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She evidently knew this, but had pushed its significance out of her conscious awareness to protect herself. She found that talking her experiences through repeatedly was cathartic — her pent up feelings were released. Two days later, she was able to leave the hospital, unaided. Her husband was on remand for child abuse, but she refused to think this might be an important factor in her illness. Treated with muscle relaxant drugs, she soon recovered. But a month later, she was readmitted, suffering from amnesia.

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Despite the many new technical means of investigation, researchers have very little to offer beyond Freud to account for how psychological and emotional experiences manifest in physical symptoms. This is acknowledged more publicly now. In fact, it would be a very small repertoire if you excluded Freud.

Freud originally studied anatomy and neurology and wrote notable papers, some of which are still considered classics today, such as On Aphasia. But it was the limitations inherent in the brain sciences of his day that led him to develop a more psychological map of the mind. In a radical departure from the practice of the day, which either paraded hysterical patients around at public demonstrations — as the French neurologist, Jean-Martin Charcot did — or treated them as malingerers, Freud sat his patients down and listened attentively to them.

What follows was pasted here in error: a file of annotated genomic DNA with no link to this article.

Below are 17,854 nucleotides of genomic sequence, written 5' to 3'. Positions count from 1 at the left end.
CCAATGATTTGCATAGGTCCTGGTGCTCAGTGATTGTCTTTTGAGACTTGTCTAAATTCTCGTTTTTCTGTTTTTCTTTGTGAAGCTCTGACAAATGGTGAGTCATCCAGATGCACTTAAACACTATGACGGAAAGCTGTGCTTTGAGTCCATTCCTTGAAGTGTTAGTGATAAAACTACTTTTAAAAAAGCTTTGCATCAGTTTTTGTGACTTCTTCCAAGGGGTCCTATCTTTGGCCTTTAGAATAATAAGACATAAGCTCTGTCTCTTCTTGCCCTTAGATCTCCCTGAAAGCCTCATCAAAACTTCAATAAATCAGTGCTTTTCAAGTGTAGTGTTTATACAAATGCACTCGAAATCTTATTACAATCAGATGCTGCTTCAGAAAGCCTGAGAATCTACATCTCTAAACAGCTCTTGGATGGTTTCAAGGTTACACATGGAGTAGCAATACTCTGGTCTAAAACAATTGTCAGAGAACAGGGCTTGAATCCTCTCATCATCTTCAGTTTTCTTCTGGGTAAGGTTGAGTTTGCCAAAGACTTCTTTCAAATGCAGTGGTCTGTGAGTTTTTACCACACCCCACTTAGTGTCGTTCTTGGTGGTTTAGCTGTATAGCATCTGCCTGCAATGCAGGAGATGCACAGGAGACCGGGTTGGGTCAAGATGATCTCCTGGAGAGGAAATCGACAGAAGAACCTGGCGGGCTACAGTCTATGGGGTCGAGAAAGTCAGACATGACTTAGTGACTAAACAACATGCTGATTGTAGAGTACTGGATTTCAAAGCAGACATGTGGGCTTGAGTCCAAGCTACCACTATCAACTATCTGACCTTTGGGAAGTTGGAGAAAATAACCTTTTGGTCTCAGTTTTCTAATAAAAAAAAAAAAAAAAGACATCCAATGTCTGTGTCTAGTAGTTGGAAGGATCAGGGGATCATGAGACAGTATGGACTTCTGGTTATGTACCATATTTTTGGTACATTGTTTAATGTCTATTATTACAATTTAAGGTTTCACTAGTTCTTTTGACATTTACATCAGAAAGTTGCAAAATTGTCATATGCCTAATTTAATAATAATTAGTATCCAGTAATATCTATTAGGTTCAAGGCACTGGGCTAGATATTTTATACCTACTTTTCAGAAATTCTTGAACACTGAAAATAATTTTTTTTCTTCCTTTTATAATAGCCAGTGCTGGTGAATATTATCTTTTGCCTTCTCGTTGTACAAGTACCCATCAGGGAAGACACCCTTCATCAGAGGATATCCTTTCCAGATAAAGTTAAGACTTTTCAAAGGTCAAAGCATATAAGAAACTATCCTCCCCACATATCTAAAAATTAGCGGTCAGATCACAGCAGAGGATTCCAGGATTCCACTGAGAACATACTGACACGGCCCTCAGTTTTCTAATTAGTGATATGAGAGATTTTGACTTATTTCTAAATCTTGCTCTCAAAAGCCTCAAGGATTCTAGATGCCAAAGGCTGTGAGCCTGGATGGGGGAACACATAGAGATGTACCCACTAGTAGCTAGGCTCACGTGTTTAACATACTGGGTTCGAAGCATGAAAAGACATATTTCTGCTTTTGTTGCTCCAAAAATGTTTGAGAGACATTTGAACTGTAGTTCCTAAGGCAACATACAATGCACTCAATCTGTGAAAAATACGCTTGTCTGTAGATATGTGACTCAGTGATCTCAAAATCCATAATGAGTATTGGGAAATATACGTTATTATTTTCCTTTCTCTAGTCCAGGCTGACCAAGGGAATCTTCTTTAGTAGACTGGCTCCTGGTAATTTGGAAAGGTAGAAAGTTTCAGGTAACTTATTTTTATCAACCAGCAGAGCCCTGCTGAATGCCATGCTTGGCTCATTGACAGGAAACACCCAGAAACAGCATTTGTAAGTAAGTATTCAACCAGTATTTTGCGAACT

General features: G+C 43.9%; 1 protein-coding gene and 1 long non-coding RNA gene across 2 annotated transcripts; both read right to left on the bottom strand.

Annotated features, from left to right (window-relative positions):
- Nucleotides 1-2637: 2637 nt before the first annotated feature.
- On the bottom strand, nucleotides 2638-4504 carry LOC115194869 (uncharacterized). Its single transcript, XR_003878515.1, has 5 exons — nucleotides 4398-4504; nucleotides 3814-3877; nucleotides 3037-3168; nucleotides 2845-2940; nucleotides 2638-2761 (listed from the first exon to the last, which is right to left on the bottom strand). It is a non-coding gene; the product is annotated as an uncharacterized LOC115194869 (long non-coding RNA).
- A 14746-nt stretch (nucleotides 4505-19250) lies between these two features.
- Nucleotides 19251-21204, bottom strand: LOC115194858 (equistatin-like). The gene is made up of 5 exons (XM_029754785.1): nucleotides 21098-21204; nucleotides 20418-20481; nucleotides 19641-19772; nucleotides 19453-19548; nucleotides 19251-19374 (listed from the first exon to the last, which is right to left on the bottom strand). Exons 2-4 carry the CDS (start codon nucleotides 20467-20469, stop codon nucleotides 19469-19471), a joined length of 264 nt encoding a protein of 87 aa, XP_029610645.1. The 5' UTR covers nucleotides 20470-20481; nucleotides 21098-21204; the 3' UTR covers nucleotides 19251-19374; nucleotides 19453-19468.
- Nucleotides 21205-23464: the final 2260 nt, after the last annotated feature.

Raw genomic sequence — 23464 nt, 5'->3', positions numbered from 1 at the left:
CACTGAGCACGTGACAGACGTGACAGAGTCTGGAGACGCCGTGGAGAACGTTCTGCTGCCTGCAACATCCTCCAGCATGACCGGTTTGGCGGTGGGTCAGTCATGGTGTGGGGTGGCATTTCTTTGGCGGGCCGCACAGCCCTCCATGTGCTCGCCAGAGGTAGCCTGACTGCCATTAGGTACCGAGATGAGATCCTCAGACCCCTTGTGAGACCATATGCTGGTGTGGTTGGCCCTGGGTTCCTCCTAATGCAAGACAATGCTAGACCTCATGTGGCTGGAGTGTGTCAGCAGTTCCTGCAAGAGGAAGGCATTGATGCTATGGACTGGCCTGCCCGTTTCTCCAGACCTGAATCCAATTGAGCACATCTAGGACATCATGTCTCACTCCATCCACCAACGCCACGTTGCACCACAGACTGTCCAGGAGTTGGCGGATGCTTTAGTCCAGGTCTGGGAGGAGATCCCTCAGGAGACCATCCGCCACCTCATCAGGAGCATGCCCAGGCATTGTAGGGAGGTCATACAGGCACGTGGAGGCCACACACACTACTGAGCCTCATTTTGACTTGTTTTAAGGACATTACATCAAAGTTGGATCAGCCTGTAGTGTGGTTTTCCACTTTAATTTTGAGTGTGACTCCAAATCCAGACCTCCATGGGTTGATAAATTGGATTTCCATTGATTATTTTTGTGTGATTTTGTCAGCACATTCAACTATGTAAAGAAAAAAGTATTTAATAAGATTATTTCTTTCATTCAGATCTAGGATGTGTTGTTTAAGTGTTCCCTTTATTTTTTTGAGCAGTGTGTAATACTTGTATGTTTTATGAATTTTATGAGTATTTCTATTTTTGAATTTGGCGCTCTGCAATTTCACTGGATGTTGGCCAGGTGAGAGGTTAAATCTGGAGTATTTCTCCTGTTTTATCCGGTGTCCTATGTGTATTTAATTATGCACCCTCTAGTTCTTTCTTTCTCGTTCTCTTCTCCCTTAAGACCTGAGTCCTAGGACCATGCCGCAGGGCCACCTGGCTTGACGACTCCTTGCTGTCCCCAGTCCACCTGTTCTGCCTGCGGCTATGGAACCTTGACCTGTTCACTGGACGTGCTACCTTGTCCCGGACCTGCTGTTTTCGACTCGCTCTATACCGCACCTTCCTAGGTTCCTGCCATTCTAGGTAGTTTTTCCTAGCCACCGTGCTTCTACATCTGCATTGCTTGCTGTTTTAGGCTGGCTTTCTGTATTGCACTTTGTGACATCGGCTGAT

After ten years of this practice, Freud came to believe that behind every hysterical symptom, such as convulsions, paralysis, blindness, epilepsy, amnesia or pain, lay a hidden trauma or series of traumas. In his many case examples, Freud carefully traces these initially hidden traumas.